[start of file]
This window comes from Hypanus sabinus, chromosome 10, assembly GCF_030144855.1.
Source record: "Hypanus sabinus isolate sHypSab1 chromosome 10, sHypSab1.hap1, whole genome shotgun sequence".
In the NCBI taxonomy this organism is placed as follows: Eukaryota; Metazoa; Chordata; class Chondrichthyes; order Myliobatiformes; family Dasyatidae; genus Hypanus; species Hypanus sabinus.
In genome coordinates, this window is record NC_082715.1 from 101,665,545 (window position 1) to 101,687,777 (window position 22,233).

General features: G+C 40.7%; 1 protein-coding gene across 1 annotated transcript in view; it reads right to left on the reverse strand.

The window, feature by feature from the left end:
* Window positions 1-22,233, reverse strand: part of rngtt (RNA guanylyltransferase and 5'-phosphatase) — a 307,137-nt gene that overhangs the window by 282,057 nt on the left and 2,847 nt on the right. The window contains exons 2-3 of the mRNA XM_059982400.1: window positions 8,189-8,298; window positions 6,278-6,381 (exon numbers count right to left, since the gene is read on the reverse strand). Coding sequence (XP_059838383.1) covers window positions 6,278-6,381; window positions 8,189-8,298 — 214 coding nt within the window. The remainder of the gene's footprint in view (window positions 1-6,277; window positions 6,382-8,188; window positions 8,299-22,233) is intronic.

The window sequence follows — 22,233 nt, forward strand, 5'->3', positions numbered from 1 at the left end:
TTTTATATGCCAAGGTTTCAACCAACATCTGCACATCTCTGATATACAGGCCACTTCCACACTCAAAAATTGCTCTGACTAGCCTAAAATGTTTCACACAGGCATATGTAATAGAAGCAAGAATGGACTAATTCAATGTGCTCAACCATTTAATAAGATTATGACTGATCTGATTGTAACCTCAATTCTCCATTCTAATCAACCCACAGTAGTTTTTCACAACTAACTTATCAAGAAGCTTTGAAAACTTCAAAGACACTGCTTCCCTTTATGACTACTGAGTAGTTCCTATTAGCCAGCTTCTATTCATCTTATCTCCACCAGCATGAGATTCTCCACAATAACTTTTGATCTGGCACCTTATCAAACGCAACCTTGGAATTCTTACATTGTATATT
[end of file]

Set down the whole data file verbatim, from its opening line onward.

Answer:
This window comes from Hypanus sabinus, chromosome 10, assembly GCF_030144855.1.
Source record: "Hypanus sabinus isolate sHypSab1 chromosome 10, sHypSab1.hap1, whole genome shotgun sequence".
In the NCBI taxonomy this organism is placed as follows: Eukaryota; Metazoa; Chordata; class Chondrichthyes; order Myliobatiformes; family Dasyatidae; genus Hypanus; species Hypanus sabinus.
In genome coordinates, this window is record NC_082715.1 from 101,665,545 (window position 1) to 101,687,777 (window position 22,233).

General features: G+C 40.7%; 1 protein-coding gene across 1 annotated transcript in view; it reads right to left on the reverse strand.

The window, feature by feature from the left end:
* Window positions 1-22,233, reverse strand: part of rngtt (RNA guanylyltransferase and 5'-phosphatase) — a 307,137-nt gene that overhangs the window by 282,057 nt on the left and 2,847 nt on the right. The window contains exons 2-3 of the mRNA XM_059982400.1: window positions 8,189-8,298; window positions 6,278-6,381 (exon numbers count right to left, since the gene is read on the reverse strand). Coding sequence (XP_059838383.1) covers window positions 6,278-6,381; window positions 8,189-8,298 — 214 coding nt within the window. The remainder of the gene's footprint in view (window positions 1-6,277; window positions 6,382-8,188; window positions 8,299-22,233) is intronic.

The window sequence follows — 22,233 nt, forward strand, 5'->3', positions numbered from 1 at the left end:
TTTTATATGCCAAGGTTTCAACCAACATCTGCACATCTCTGATATACAGGCCACTTCCACACTCAAAAATTGCTCTGACTAGCCTAAAATGTTTCACACAGGCATATGTAATAGAAGCAAGAATGGACTAATTCAATGTGCTCAACCATTTAATAAGATTATGACTGATCTGATTGTAACCTCAATTCTCCATTCTAATCAACCCACAGTAGTTTTTCACAACTAACTTATCAAGAAGCTTTGAAAACTTCAAAGACACTGCTTCCCTTTATGACTACTGAGTAGTTCCTATTAGCCAGCTTCTATTCATCTTATCTCCACCAGCATGAGATTCTCCACAATAACTTTTGATCTGGCACCTTATCAAACGCAACCTTGGAATTCTTACATTGTATATT